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November 20, 2003 Print this page

La Salle University's Free Tutoring Program
for Neighborhood Children Needs More Volunteers

More than 40 La Salle University students volunteer to tutor neighborhood children, but that's not enough to meet the demand. Some families have to wait months or more before their child can receive the help they need from the free program.

Martina Wallace is one parent who waited patiently for almost a year for before her son Marquis was paired with a tutor.

"After only two sessions, I have seen a change in Marquis' language arts assignments. They are neater and he understands them," says Wallace, about her sixth-grade son. "Marquis took a liking to the program and his tutor immediately."

"The service that these students provide for a few hours a week can mean the difference between a student falling behind academically or catching up and excelling," says Sean Lavelle, administrative assistant of La Salle's University Ministry and Service, which coordinates the program.

"Thanks to our current volunteers and an extremely dedicated group of student coordinators, the Neighborhood Tutoring program is thriving," he says. "We are constantly trying to incorporate new families into the program but doing so depends on the participation of new volunteers," he says. "This is why we need to find more tutors."

One tutor, Meredith Lieberman, says the best part is the one-on-one relationship between tutor and student. "It is a year-long bond, and the tutors become mentors and friends to the students. Returning students are paired with their same tutors from the previous year, showing the program's strength," she says.

Tutors provide help in any subject, but the majority of students need assistance with math and reading. Consequently, these are the areas of most noticeable improvements.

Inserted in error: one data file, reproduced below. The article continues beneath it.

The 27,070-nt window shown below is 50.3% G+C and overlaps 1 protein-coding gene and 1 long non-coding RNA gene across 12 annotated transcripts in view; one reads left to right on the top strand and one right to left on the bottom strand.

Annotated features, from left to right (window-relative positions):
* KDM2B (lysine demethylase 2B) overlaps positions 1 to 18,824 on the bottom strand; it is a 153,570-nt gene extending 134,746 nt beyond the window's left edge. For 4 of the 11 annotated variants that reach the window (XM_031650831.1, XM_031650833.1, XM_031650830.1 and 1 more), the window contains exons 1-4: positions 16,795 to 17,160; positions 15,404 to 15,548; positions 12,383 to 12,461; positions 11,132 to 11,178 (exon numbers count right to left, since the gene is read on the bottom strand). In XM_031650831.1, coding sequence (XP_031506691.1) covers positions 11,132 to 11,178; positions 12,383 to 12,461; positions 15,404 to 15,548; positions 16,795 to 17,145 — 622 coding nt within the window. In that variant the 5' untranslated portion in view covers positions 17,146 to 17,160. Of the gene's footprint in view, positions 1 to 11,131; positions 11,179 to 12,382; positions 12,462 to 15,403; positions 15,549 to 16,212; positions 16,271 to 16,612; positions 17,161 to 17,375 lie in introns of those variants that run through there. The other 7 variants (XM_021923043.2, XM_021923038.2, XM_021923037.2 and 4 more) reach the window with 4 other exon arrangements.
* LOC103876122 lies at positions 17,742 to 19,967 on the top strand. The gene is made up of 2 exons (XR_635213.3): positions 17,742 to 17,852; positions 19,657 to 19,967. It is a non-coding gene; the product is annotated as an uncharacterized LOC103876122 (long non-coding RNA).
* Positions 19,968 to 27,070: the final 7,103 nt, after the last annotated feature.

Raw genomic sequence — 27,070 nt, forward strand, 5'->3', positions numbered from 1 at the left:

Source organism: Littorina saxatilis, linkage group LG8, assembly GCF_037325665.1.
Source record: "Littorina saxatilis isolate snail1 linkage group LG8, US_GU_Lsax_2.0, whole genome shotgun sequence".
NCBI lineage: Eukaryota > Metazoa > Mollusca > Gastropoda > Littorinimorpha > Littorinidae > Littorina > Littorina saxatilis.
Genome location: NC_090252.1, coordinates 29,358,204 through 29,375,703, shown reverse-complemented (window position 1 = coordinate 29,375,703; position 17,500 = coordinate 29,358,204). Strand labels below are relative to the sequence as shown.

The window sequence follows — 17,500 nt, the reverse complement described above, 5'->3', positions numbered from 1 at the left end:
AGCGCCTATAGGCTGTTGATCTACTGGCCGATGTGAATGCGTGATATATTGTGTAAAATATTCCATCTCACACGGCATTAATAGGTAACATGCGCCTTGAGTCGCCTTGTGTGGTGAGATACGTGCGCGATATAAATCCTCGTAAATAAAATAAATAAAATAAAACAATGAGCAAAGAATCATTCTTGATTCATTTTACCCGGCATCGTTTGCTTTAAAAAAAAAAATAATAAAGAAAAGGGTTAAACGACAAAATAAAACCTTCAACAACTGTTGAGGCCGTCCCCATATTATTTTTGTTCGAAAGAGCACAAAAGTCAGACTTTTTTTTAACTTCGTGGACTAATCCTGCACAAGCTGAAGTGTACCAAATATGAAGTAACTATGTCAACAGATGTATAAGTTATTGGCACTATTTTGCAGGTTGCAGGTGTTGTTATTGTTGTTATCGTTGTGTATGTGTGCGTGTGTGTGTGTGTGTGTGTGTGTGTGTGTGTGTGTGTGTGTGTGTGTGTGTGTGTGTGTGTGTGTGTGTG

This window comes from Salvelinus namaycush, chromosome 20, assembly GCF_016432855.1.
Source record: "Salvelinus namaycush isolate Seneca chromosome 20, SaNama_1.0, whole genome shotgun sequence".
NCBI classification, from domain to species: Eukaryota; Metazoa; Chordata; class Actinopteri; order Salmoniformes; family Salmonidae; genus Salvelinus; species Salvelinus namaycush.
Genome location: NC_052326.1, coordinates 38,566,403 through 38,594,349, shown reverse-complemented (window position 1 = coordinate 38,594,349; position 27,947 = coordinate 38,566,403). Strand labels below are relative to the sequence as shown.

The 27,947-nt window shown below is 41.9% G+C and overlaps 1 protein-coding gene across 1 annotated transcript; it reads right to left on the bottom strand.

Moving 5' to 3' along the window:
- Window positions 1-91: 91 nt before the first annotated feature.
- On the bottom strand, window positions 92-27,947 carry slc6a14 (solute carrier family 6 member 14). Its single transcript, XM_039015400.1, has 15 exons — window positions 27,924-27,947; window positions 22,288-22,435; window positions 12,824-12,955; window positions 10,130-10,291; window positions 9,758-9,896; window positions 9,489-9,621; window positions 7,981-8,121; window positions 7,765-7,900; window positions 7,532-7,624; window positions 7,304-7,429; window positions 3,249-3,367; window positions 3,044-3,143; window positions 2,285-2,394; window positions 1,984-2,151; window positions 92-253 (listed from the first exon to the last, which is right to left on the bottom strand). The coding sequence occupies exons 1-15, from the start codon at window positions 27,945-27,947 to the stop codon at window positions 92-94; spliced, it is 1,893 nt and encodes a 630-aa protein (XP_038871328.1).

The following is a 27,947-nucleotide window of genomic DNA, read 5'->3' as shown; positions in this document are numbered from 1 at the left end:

"My student, Monica, has improved incredibly in math," says Maria Reyes, another tutor. "She now does mathematical calculations in her head and doesn't use her fingers. She is already on the road to multiplication concepts!"

Students and tutors meet twice a week in the media center of La Salle's library. Any homework or studying that the student has that evening is brought to their session. The students, mostly in the sixth grade or lower, come from more than 30 area public schools

Registration for the program takes place in early September, and tutoring gets under way later that month. Sessions continue until the La Salle students go on winter break in December, and then restart in January, continuing until May.

Neighborhood Tutoring has the highest number of consistent volunteers from all of La Salle's service groups. "I try to keep the lines of communication open and let the tutors know that I am open to any feedback that will lead to future successes for our great program," says Reyes. "The tutors are great. They jump right in and work with the kids. They have good ideas and methods to keep them on task."

The program has been recognized by former President Clinton as one of the largest volunteer groups in the country.

For further information, call La Salle University's Office of Ministry and Service at (215)-951-1804.

-- Karen Toner